Archive for the ‘amaryllis bulb kit’ Category

Ready, Set, Grow!

Tuesday, April 13th, 2010
Amaryllis Bulb Kit

Amaryllis Bulb Kit

One of my favorite finds for spring – showy amaryllis blooms. How exciting is it to watch the emergence of a tall green stem after seasons of sleep? Then there’s the anticipation of the growing bud and how many days until it opens in all its glory.

In today’s hectic world its really nice to have an authentic experience with nature within the confines of your home. No wonder I just can’t help but add a new bulb garden to our lanai every year.

I would love to hear about your experiences with amaryllis and bulb gardens!

Christmas Flowers & Greens – After the Holidays, Now What?

Tuesday, December 26th, 2006

Christmas flowers and evergreens
Now that the holidays are over, here are a couple tips on what to do with those Christmas flowers and your Christmas tree, wreaths, garlands and other evergreen Christmas decorations.

Five Things to Do with Your Christmas Tree, Wreaths and Garlands

  1. Sink it in a pond or stream. Submerged Christmas trees make great habitat for fish. If you don’t have a body of water on your property, a local conservation group may pick up the tree and toss it into an appropriate pond or stream for you.

  2. Put it outside on your land. A Christmas tree can provide lodging for all kinds of birds, squirrels and other small animals. Once it starts to decompose, it can become a nursery to insects, fungi, even amphibians and reptiles.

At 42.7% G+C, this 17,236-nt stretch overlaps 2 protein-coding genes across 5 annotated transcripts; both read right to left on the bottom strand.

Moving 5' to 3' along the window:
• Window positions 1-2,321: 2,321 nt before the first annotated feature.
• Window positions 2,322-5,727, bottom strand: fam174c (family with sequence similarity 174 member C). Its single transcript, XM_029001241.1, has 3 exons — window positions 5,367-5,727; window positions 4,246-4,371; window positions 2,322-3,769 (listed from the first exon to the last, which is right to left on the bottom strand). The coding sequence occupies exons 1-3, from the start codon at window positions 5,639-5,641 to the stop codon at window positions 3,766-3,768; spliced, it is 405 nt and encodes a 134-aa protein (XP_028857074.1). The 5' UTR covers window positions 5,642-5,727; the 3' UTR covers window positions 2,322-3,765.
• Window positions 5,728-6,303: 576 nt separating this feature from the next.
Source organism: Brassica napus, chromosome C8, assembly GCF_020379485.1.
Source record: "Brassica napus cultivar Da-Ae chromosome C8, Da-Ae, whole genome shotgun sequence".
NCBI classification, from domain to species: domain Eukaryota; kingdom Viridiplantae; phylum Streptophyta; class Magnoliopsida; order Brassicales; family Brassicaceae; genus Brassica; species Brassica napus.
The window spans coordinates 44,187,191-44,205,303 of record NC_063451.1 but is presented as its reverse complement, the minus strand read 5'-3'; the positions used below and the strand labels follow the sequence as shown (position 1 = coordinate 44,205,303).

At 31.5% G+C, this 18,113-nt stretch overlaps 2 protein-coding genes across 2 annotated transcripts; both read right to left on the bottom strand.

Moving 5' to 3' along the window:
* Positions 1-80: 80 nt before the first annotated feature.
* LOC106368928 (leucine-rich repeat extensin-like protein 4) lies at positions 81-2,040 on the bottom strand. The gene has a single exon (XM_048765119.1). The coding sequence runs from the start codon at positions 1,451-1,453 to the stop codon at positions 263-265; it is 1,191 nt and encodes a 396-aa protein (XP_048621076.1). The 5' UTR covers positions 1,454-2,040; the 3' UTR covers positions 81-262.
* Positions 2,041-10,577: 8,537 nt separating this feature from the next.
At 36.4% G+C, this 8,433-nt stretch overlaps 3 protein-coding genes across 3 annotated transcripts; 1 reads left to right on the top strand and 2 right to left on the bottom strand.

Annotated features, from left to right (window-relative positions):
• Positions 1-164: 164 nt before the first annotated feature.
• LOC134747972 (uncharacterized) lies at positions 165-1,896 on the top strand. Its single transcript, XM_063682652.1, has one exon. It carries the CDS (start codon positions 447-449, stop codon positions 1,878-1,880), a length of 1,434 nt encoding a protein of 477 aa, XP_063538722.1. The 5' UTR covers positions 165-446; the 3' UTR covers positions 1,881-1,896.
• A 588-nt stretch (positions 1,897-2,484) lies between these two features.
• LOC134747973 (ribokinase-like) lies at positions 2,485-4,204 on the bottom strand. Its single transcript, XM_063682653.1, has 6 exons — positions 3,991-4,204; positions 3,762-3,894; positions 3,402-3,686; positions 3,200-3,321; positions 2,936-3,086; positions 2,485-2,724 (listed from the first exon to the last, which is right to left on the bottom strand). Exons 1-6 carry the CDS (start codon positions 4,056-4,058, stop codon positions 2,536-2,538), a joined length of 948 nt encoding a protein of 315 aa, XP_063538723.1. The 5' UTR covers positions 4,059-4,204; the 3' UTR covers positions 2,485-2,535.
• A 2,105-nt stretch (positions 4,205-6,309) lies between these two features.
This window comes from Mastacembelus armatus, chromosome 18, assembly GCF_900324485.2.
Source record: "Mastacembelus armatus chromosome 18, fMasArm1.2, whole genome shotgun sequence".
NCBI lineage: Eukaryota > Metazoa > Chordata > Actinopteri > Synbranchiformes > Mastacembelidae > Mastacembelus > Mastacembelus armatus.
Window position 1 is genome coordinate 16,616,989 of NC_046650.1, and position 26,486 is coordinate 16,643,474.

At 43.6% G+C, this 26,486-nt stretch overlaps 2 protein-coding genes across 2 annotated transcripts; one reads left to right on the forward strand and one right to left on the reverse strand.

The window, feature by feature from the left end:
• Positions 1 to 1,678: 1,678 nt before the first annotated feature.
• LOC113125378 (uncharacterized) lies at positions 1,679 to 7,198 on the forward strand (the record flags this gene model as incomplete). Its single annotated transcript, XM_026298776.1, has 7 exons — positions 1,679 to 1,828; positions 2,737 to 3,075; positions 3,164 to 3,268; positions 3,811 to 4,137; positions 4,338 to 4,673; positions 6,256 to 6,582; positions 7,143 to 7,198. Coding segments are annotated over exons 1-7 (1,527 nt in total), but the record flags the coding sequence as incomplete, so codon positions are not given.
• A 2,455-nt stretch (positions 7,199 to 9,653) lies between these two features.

3. Protect your perennials. Wreaths, garland, and boughs cut from a Christmas tree can be placed over perennial beds to reduce frost damage to plants, as well as frost heaving caused by freezing and thawing. Saw up the trunk to create sturdy, homemade trellises or tomato stakes.
  4. Toss it into the woodstove. Use a few dry evergreen branches as kindling to start your fires.
  5. Mulch it. Many communities have tree recycling programs that turn everyone’s old trees into valuable garden mulch.

(Thanks to Mother Earth News)

Making Your Amaryllis Rebloom


amaryllis bulb kit

You don’t need to throw away your amaryllis bulb kit. Amaryllis is a perennial, so If you’d like to see your amaryllis plant bloom again, remove the blooms once they have faded, so the plant’s energy will go into the bulb rather than seed production. Continue to grow the amaryllis inside at a south-facing window for about four months (through April, say), until the weather warms enough to put it outside.

Next put your bulb outside, in an area sheltered from rain (or turn its put on its side so it won’t collect rainwater). This will trigger dormancy. Snip off the dead leaves and bring the plant inside in the Fall when temperatures fall below 50 degrees. Finally, water the bulb to break the spell of dormancy and initiate new growth, and place the plant in a bright light while continuing to water moderately. Once it starts to bloom, move it to a spot with less light to prolong the bloom time.